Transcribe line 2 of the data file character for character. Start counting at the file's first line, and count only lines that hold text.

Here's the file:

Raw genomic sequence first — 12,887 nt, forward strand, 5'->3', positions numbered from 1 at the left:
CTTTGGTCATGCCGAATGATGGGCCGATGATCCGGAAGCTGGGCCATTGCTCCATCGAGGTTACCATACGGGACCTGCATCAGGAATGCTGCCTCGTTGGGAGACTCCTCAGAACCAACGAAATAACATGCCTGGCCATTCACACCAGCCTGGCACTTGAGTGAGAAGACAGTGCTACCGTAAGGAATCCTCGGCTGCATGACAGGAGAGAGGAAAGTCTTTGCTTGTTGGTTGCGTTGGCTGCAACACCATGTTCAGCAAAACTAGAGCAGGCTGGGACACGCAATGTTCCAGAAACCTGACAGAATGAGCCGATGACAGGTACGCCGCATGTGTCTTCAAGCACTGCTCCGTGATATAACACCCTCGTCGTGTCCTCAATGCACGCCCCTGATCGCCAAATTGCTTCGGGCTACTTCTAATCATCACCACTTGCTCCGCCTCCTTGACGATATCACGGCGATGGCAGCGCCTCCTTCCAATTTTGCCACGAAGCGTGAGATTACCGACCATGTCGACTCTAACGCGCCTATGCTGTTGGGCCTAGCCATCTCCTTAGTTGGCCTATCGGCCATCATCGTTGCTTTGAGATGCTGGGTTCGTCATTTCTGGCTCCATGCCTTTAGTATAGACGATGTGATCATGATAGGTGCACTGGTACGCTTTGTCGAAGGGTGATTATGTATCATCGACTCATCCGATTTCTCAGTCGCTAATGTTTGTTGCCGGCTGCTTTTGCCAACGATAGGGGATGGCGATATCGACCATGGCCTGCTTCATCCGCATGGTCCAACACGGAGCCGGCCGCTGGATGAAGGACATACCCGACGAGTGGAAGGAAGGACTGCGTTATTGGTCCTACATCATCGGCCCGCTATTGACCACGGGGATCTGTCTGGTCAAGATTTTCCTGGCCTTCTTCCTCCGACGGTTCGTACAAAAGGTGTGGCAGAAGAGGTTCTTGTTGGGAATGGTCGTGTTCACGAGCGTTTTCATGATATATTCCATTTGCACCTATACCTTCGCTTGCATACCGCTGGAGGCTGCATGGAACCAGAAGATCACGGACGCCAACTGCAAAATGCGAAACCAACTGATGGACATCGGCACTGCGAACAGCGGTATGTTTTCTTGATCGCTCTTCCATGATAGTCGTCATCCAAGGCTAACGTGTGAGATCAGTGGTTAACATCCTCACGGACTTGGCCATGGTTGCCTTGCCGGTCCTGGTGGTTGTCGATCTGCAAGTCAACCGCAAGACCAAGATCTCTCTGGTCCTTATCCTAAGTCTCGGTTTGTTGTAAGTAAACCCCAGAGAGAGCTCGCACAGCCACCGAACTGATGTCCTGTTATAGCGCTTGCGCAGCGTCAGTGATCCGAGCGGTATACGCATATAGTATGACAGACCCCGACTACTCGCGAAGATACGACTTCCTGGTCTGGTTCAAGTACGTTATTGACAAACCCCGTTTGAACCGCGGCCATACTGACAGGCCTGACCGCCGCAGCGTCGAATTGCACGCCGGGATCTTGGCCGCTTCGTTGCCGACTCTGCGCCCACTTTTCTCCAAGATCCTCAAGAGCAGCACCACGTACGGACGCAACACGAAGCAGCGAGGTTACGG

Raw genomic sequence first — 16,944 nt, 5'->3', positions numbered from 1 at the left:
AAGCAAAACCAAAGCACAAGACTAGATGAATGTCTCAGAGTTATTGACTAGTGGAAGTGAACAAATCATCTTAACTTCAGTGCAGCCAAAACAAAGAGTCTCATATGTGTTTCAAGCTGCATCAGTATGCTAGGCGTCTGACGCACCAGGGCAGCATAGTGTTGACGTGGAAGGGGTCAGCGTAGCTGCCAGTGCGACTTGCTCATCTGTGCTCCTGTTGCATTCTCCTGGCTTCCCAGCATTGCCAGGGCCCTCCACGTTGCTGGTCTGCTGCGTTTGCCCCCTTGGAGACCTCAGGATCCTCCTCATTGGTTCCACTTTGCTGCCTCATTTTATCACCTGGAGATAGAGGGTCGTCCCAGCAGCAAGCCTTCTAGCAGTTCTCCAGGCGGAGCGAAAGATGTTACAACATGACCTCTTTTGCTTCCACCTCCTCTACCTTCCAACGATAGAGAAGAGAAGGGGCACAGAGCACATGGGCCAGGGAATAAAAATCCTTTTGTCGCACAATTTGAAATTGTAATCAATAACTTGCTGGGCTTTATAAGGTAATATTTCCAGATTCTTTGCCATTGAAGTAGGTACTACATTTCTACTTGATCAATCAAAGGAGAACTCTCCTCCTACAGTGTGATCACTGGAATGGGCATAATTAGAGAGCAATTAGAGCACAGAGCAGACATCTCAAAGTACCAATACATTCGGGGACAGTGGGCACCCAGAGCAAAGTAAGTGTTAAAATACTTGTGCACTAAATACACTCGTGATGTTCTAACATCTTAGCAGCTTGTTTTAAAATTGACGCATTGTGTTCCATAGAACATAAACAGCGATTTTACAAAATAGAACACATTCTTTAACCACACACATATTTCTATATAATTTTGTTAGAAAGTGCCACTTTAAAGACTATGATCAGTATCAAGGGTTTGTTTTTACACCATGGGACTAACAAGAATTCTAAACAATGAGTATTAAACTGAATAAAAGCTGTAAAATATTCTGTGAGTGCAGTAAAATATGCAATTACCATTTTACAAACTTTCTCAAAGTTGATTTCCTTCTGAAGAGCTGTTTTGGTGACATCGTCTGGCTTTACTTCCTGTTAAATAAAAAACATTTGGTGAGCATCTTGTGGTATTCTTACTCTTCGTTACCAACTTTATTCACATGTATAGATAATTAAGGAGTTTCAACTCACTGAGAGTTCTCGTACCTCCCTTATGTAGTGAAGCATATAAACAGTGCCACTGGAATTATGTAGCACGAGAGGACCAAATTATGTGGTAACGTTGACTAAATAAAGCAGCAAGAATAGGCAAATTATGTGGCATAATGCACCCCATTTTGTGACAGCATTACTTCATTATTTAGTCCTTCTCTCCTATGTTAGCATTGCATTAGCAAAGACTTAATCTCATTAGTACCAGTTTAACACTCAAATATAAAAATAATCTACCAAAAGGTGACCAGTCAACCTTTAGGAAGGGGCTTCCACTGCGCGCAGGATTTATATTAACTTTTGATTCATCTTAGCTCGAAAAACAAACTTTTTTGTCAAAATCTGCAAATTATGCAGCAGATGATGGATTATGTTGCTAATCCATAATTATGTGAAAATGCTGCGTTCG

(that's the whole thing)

CTTTGGTCATGCCGAATGATGGGCCGATGATCCGGAAGCTGGGCCATTGCTCCATCGAGGTTACCATACGGGACCTGCATCAGGAATGCTGCCTCGTTGGGAGACTCCTCAGAACCAACGAAATAACATGCCTGGCCATTCACACCAGCCTGGCACTTGAGTGAGAAGACAGTGCTACCGTAAGGAATCCTCGGCTGCATGACAGGAGAGAGGAAAGTCTTTGCTTGTTGGTTGCGTTGGCTGCAACACCATGTTCAGCAAAACTAGAGCAGGCTGGGACACGCAATGTTCCAGAAACCTGACAGAATGAGCCGATGACAGGTACGCCGCATGTGTCTTCAAGCACTGCTCCGTGATATAACACCCTCGTCGTGTCCTCAATGCACGCCCCTGATCGCCAAATTGCTTCGGGCTACTTCTAATCATCACCACTTGCTCCGCCTCCTTGACGATATCACGGCGATGGCAGCGCCTCCTTCCAATTTTGCCACGAAGCGTGAGATTACCGACCATGTCGACTCTAACGCGCCTATGCTGTTGGGCCTAGCCATCTCCTTAGTTGGCCTATCGGCCATCATCGTTGCTTTGAGATGCTGGGTTCGTCATTTCTGGCTCCATGCCTTTAGTATAGACGATGTGATCATGATAGGTGCACTGGTACGCTTTGTCGAAGGGTGATTATGTATCATCGACTCATCCGATTTCTCAGTCGCTAATGTTTGTTGCCGGCTGCTTTTGCCAACGATAGGGGATGGCGATATCGACCATGGCCTGCTTCATCCGCATGGTCCAACACGGAGCCGGCCGCTGGATGAAGGACATACCCGACGAGTGGAAGGAAGGACTGCGTTATTGGTCCTACATCATCGGCCCGCTATTGACCACGGGGATCTGTCTGGTCAAGATTTTCCTGGCCTTCTTCCTCCGACGGTTCGTACAAAAGGTGTGGCAGAAGAGGTTCTTGTTGGGAATGGTCGTGTTCACGAGCGTTTTCATGATATATTCCATTTGCACCTATACCTTCGCTTGCATACCGCTGGAGGCTGCATGGAACCAGAAGATCACGGACGCCAACTGCAAAATGCGAAACCAACTGATGGACATCGGCACTGCGAACAGCGGTATGTTTTCTTGATCGCTCTTCCATGATAGTCGTCATCCAAGGCTAACGTGTGAGATCAGTGGTTAACATCCTCACGGACTTGGCCATGGTTGCCTTGCCGGTCCTGGTGGTTGTCGATCTGCAAGTCAACCGCAAGACCAAGATCTCTCTGGTCCTTATCCTAAGTCTCGGTTTGTTGTAAGTAAACCCCAGAGAGAGCTCGCACAGCCACCGAACTGATGTCCTGTTATAGCGCTTGCGCAGCGTCAGTGATCCGAGCGGTATACGCATATAGTATGACAGACCCCGACTACTCGCGAAGATACGACTTCCTGGTCTGGTTCAAGTACGTTATTGACAAACCCCGTTTGAACCGCGGCCATACTGACAGGCCTGACCGCCGCAGCGTCGAATTGCACGCCGGGATCTTGGCCGCTTCGTTGCCGACTCTGCGCCCACTTTTCTCCAAGATCCTCAAGAGCAGCACCACGTACGGACGCAACACGAAGCAGCGAGGTTACGG